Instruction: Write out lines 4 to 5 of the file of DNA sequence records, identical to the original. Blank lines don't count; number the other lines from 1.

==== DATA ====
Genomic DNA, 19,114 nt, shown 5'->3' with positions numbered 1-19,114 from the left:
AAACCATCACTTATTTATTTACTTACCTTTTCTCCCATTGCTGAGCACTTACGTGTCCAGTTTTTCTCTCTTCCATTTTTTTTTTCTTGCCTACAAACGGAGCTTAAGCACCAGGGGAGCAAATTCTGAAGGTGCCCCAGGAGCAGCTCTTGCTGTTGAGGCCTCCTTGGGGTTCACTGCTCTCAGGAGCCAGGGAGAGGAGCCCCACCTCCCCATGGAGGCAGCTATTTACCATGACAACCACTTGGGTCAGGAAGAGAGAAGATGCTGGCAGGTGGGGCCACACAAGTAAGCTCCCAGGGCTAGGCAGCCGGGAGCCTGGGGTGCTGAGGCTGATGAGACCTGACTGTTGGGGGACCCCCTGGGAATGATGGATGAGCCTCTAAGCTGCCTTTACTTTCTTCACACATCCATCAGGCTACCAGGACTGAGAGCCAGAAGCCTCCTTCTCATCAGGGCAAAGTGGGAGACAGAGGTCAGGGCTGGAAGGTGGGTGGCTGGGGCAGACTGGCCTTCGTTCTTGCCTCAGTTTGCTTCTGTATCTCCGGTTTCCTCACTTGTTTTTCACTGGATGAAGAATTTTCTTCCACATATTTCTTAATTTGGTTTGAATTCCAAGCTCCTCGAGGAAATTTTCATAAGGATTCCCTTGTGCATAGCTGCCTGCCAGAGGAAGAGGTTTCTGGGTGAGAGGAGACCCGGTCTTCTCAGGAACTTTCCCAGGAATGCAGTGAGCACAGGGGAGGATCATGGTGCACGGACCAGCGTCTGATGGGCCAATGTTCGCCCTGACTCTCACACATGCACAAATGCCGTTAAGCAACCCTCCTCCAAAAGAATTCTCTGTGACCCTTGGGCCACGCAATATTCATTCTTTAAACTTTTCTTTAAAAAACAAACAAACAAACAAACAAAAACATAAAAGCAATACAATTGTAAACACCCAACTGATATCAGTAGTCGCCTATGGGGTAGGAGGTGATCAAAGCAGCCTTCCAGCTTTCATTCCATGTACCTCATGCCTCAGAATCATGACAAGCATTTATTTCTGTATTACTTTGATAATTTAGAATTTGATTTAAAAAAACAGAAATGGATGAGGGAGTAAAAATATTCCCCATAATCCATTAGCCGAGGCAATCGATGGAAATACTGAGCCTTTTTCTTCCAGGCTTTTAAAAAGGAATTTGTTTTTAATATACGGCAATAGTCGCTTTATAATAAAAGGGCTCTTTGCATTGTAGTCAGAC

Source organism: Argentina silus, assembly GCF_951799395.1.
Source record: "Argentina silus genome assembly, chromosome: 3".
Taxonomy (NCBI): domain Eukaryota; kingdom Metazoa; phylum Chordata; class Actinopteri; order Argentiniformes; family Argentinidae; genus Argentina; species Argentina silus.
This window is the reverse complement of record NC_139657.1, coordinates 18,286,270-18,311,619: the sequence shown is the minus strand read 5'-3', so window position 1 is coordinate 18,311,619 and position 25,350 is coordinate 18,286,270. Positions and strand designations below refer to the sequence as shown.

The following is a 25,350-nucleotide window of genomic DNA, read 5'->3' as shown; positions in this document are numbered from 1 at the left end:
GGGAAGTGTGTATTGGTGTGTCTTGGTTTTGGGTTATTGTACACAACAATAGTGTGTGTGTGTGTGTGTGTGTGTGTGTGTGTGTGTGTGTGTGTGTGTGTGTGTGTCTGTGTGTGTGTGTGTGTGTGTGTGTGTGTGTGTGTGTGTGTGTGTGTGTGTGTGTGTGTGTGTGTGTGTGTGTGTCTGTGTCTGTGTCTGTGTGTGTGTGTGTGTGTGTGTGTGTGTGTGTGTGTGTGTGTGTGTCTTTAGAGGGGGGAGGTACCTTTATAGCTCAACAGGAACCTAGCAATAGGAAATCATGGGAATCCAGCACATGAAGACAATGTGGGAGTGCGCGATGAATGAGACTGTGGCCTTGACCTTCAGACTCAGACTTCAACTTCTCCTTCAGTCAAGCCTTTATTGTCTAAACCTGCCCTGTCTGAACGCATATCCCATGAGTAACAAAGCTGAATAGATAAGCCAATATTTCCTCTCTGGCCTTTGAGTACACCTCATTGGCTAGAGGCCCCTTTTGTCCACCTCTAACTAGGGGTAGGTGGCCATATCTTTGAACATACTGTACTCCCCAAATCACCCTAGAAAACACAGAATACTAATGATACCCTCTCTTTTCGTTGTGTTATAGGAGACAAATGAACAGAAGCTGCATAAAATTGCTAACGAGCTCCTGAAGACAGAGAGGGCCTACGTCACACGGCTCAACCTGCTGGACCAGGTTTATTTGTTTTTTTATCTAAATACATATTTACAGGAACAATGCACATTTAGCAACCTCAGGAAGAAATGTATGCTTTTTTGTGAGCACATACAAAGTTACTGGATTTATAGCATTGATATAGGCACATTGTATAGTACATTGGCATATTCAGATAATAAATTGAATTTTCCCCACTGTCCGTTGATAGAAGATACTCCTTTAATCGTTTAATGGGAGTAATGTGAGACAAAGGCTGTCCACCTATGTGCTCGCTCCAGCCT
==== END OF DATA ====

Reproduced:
Source record: "Argentina silus genome assembly, chromosome: 3".
Taxonomy (NCBI): domain Eukaryota; kingdom Metazoa; phylum Chordata; class Actinopteri; order Argentiniformes; family Argentinidae; genus Argentina; species Argentina silus.